In this image released by the UK Broadcasters Pool, Mark Thompson, newly named CEO of The New York Times Co., arrives at the paper’s offices, Monday, Nov. 12, 2012 in New York. Thomson, the former BBC director general was hired in August and hailed as someone who could help the company generate new revenue at a time when print publications are suffering from the loss of readers and advertisers. But in recent months, Thompson has faced questions over a decision by the BBC’s “Newsnight” program to shelve an investigation into child sexual-abuse allegations against renowned British television host Jimmy Savile. (AP Photo/UK Broadcasters Pool)
LONDON (AP) — New York Times Co. CEO Mark Thompson has testified before a committee in London investigating a scandal at his former employer, the BBC, a Times spokesman said Friday.
Thompson gave testimony Friday to the inquiry, which is looking into the BBC’s decision to shelve an investigation into child sex abuse allegations against late presenter Jimmy Savile, the Times’ senior vice president of corporate communications Robert Christie said.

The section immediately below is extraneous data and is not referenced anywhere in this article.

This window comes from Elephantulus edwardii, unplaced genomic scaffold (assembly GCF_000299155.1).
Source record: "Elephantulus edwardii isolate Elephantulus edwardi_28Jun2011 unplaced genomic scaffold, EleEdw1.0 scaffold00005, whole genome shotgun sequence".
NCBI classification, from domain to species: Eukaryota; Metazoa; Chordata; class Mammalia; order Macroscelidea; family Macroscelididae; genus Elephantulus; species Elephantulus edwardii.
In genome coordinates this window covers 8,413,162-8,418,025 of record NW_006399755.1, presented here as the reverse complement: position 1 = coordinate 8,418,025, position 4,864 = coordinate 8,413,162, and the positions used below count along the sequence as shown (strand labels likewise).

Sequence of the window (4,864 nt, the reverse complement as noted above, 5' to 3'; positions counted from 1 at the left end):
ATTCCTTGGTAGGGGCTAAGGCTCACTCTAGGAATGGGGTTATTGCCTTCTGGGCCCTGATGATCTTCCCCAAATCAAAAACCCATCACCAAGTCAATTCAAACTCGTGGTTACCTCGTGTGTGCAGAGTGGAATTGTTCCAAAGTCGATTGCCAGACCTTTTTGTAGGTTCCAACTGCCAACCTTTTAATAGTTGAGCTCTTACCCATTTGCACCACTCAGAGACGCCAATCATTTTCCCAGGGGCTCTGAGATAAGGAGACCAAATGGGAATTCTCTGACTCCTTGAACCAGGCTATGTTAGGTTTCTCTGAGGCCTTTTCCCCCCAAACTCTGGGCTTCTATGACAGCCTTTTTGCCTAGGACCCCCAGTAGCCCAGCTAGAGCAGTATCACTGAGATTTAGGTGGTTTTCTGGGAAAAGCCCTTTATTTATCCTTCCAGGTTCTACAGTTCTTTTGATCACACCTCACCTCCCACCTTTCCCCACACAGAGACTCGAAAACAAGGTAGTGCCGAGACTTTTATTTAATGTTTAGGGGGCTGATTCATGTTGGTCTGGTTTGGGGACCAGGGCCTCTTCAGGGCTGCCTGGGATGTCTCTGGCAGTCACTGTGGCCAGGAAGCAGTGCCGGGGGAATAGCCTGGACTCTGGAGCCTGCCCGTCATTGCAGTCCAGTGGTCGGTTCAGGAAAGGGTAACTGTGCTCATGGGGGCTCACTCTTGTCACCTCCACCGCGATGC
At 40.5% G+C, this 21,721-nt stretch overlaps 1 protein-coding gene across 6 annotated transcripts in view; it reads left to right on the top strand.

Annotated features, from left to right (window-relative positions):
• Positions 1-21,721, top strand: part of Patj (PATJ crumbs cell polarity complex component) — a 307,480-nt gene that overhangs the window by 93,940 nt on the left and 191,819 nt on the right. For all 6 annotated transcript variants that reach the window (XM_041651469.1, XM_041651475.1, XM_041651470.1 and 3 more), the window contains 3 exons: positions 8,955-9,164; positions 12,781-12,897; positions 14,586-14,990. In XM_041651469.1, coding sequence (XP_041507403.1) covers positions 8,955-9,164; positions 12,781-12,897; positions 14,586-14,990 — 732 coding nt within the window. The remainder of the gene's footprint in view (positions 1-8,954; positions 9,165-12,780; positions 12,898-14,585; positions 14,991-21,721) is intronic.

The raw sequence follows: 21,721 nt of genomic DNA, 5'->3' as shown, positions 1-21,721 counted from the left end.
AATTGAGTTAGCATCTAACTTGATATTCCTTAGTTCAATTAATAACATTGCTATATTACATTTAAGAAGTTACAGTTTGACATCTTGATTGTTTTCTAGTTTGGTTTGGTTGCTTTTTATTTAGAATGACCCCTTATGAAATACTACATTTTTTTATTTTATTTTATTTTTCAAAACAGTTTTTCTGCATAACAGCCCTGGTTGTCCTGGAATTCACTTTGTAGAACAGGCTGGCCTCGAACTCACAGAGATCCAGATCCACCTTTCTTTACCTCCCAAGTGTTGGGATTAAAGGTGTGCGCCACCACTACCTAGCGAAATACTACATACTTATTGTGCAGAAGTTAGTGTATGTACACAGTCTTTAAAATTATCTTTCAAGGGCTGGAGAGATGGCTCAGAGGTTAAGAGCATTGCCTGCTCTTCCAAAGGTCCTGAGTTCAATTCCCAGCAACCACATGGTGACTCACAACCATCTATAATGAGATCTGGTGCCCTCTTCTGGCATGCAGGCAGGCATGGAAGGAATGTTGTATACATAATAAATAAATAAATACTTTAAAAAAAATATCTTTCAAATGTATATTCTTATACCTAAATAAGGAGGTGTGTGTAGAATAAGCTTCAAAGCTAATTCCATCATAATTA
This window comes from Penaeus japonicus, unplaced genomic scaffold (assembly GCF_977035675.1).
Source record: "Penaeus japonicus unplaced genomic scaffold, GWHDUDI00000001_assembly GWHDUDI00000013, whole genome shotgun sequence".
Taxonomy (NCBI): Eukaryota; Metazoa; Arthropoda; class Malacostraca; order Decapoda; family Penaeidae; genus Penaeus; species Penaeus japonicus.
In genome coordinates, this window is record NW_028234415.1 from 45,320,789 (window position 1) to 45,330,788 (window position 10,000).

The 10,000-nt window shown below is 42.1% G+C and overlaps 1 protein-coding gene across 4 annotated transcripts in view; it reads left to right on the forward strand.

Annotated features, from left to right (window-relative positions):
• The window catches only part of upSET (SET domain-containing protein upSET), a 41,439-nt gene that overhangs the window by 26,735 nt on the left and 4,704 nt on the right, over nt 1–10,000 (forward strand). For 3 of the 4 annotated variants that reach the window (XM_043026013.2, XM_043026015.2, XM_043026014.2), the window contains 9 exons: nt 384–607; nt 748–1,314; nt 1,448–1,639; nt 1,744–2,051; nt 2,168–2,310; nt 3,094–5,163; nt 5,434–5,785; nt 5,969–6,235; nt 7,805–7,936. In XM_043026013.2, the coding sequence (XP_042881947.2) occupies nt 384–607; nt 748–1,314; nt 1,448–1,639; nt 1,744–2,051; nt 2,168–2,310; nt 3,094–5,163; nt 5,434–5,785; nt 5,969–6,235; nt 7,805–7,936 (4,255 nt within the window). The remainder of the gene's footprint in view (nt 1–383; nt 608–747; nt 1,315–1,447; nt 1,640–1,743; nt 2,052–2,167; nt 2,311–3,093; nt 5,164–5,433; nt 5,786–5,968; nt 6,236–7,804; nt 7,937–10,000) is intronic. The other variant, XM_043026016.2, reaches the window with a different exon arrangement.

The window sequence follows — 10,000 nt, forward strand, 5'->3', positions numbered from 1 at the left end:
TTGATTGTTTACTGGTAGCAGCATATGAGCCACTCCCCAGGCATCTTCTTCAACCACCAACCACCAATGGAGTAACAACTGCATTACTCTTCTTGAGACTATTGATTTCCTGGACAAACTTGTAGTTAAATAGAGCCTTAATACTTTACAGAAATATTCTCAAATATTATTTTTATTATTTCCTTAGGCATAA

Christie said he could not discuss the contents of Thompson’s testimony, only saying that Thompson, 55, was expected to return to New York by Monday.
The inquiry is probing why and how the BBC ended a planned sex abuse investigation into Savile, a popular children’s TV presenter and DJ who died last year at age 84.
Thompson, who was director general of the BBC until his resignation earlier this year, faces questions about the broadcaster’s handling of the Savile allegations because the decision to drop the investigation took place while he was in charge of the company.
Nick Pollard, who chairs the inquiry, said Friday the committee had looked at thousands of documents and has so far conducted 12 interviews, with more planned. He said the large amount of evidence meant that the committee would need another month to finish its report.